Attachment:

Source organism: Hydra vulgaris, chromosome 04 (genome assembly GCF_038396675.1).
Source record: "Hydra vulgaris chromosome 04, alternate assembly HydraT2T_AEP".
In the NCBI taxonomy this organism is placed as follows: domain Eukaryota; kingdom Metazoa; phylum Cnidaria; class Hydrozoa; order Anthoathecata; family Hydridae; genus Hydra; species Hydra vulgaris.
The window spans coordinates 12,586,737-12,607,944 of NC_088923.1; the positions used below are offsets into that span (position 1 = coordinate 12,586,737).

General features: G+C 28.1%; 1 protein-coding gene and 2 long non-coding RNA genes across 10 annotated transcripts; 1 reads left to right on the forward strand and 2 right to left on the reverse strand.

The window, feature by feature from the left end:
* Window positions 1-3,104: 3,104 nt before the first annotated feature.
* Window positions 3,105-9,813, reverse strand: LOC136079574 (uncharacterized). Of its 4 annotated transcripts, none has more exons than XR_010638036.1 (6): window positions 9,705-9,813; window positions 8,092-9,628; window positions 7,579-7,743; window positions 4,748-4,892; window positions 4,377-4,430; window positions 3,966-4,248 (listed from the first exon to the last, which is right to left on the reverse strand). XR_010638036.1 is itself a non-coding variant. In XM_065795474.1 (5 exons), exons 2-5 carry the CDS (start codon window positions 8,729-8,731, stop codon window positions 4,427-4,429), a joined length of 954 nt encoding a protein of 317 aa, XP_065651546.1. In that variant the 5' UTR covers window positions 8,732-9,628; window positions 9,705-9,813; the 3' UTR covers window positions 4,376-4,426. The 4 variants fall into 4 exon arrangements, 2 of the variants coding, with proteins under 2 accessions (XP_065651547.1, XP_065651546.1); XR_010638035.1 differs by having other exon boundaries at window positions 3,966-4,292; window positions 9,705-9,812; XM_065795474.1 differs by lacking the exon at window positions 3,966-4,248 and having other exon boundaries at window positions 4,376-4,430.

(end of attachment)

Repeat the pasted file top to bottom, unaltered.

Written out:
Source organism: Hydra vulgaris, chromosome 04 (genome assembly GCF_038396675.1).
Source record: "Hydra vulgaris chromosome 04, alternate assembly HydraT2T_AEP".
In the NCBI taxonomy this organism is placed as follows: domain Eukaryota; kingdom Metazoa; phylum Cnidaria; class Hydrozoa; order Anthoathecata; family Hydridae; genus Hydra; species Hydra vulgaris.
The window spans coordinates 12,586,737-12,607,944 of NC_088923.1; the positions used below are offsets into that span (position 1 = coordinate 12,586,737).

General features: G+C 28.1%; 1 protein-coding gene and 2 long non-coding RNA genes across 10 annotated transcripts; 1 reads left to right on the forward strand and 2 right to left on the reverse strand.

The window, feature by feature from the left end:
* Window positions 1-3,104: 3,104 nt before the first annotated feature.
* Window positions 3,105-9,813, reverse strand: LOC136079574 (uncharacterized). Of its 4 annotated transcripts, none has more exons than XR_010638036.1 (6): window positions 9,705-9,813; window positions 8,092-9,628; window positions 7,579-7,743; window positions 4,748-4,892; window positions 4,377-4,430; window positions 3,966-4,248 (listed from the first exon to the last, which is right to left on the reverse strand). XR_010638036.1 is itself a non-coding variant. In XM_065795474.1 (5 exons), exons 2-5 carry the CDS (start codon window positions 8,729-8,731, stop codon window positions 4,427-4,429), a joined length of 954 nt encoding a protein of 317 aa, XP_065651546.1. In that variant the 5' UTR covers window positions 8,732-9,628; window positions 9,705-9,813; the 3' UTR covers window positions 4,376-4,426. The 4 variants fall into 4 exon arrangements, 2 of the variants coding, with proteins under 2 accessions (XP_065651547.1, XP_065651546.1); XR_010638035.1 differs by having other exon boundaries at window positions 3,966-4,292; window positions 9,705-9,812; XM_065795474.1 differs by lacking the exon at window positions 3,966-4,248 and having other exon boundaries at window positions 4,376-4,430.